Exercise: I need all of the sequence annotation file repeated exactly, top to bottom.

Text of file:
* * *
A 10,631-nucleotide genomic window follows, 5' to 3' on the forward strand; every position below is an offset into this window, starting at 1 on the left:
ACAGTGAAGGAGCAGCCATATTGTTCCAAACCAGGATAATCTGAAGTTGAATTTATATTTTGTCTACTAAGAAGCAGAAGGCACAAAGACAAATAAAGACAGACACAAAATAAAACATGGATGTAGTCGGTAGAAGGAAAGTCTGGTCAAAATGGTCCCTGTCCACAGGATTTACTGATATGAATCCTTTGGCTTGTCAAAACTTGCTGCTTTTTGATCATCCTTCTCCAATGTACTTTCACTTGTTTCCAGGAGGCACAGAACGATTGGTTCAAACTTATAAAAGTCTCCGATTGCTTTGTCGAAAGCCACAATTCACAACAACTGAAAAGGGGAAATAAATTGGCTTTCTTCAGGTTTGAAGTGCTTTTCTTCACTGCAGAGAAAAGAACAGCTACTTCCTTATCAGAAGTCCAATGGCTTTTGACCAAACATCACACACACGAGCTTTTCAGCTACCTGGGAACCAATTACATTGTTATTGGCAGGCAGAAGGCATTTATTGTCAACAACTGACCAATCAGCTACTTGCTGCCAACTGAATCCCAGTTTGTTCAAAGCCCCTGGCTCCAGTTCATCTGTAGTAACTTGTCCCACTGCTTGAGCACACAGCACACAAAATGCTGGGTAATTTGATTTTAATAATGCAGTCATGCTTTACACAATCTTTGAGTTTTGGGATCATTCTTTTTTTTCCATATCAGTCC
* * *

A 10,631-nucleotide genomic window follows, 5' to 3' on the forward strand; every position below is an offset into this window, starting at 1 on the left:
ACAGTGAAGGAGCAGCCATATTGTTCCAAACCAGGATAATCTGAAGTTGAATTTATATTTTGTCTACTAAGAAGCAGAAGGCACAAAGACAAATAAAGACAGACACAAAATAAAACATGGATGTAGTCGGTAGAAGGAAAGTCTGGTCAAAATGGTCCCTGTCCACAGGATTTACTGATATGAATCCTTTGGCTTGTCAAAACTTGCTGCTTTTTGATCATCCTTCTCCAATGTACTTTCACTTGTTTCCAGGAGGCACAGAACGATTGGTTCAAACTTATAAAAGTCTCCGATTGCTTTGTCGAAAGCCACAATTCACAACAACTGAAAAGGGGAAATAAATTGGCTTTCTTCAGGTTTGAAGTGCTTTTCTTCACTGCAGAGAAAAGAACAGCTACTTCCTTATCAGAAGTCCAATGGCTTTTGACCAAACATCACACACACGAGCTTTTCAGCTACCTGGGAACCAATTACATTGTTATTGGCAGGCAGAAGGCATTTATTGTCAACAACTGACCAATCAGCTACTTGCTGCCAACTGAATCCCAGTTTGTTCAAAGCCCCTGGCTCCAGTTCATCTGTAGTAACTTGTCCCACTGCTTGAGCACACAGCACACAAAATGCTGGGTAATTTGATTTTAATAATGCAGTCATGCTTTACACAATCTTTGAGTTTTGGGATCATTCTTTTTTTTCCATATCAGTCC